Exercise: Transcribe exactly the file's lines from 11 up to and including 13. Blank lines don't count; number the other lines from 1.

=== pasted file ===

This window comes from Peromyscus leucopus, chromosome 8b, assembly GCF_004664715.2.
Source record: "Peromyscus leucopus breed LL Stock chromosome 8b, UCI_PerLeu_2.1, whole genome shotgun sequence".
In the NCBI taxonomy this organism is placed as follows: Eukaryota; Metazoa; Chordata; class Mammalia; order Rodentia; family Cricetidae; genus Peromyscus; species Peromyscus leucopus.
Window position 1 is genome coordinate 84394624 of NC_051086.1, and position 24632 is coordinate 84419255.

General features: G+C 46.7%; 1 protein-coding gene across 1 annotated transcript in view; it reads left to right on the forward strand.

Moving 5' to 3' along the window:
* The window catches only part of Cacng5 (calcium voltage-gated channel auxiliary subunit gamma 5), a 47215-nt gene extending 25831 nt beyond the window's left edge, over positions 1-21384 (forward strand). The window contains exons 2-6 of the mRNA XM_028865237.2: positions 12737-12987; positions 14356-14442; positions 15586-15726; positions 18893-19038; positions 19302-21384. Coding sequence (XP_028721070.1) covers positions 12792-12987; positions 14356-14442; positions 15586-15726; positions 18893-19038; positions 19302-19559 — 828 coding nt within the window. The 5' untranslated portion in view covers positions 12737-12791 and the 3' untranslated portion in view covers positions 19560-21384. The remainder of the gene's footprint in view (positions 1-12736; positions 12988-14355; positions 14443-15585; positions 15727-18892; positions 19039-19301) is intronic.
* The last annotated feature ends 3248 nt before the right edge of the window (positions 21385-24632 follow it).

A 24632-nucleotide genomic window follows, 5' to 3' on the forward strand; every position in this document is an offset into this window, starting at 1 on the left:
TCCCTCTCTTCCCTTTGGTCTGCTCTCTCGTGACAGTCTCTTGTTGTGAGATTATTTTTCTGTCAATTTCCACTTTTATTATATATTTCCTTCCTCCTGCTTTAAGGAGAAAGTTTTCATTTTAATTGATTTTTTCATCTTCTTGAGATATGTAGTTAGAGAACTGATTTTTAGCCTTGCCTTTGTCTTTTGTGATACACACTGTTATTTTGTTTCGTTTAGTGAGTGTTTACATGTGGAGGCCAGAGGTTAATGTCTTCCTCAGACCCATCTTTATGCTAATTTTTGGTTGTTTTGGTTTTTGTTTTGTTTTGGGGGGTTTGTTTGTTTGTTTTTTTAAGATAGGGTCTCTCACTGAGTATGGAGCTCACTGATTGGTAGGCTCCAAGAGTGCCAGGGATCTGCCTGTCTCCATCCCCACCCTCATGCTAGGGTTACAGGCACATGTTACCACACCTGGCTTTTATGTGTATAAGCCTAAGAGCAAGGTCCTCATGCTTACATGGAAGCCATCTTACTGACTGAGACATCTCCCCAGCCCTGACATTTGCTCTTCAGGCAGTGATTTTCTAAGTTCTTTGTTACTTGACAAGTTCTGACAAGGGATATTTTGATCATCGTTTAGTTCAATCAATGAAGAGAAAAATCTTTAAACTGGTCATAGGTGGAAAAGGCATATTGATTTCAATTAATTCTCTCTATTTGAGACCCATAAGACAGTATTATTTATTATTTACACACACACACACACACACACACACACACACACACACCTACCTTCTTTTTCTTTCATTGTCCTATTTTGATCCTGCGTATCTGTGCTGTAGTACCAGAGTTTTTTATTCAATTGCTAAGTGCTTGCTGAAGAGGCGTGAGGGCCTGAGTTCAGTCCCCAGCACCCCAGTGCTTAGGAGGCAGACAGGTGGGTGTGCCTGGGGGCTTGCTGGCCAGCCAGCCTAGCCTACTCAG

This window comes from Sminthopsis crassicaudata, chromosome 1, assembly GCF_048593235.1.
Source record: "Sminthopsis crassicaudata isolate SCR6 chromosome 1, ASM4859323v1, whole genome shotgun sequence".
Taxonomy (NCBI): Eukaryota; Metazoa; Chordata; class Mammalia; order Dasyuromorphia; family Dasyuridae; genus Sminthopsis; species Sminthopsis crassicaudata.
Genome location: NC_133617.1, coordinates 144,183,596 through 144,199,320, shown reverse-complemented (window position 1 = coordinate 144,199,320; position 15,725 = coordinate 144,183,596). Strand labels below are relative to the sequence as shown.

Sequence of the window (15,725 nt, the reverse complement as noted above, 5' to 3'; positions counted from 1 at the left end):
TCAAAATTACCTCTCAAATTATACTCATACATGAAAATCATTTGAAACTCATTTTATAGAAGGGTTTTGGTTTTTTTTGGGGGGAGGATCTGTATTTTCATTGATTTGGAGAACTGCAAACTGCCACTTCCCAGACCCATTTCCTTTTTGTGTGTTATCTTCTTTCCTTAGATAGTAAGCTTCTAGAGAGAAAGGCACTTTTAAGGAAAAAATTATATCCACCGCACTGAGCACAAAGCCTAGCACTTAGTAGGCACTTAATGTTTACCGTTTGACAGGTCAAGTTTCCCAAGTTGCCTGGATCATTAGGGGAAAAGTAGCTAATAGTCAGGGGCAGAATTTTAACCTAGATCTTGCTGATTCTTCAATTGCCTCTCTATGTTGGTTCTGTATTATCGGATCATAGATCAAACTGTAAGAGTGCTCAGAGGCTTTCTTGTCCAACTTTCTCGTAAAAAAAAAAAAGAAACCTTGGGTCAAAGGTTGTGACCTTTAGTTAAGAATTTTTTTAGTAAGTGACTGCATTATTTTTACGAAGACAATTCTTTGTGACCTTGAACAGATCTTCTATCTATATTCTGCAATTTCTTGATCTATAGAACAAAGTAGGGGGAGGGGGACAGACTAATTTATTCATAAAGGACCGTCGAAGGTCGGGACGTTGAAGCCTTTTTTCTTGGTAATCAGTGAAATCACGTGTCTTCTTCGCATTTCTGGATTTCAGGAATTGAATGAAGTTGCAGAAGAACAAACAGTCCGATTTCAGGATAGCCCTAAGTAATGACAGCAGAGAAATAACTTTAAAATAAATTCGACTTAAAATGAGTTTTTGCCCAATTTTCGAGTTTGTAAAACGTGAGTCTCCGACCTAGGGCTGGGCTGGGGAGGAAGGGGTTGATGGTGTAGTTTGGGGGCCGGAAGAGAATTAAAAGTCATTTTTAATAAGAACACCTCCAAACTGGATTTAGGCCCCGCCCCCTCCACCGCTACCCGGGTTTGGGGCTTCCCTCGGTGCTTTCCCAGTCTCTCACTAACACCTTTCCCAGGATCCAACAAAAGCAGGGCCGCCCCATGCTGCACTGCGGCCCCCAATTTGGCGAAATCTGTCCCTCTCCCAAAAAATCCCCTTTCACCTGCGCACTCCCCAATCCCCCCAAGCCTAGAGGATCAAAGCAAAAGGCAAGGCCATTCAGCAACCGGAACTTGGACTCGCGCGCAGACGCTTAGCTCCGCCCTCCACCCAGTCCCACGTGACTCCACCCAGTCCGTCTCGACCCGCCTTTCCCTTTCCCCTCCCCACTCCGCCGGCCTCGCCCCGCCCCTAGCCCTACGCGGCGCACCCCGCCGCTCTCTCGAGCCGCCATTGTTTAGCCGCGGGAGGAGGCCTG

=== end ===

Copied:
This window comes from Sminthopsis crassicaudata, chromosome 1, assembly GCF_048593235.1.
Source record: "Sminthopsis crassicaudata isolate SCR6 chromosome 1, ASM4859323v1, whole genome shotgun sequence".
Taxonomy (NCBI): Eukaryota; Metazoa; Chordata; class Mammalia; order Dasyuromorphia; family Dasyuridae; genus Sminthopsis; species Sminthopsis crassicaudata.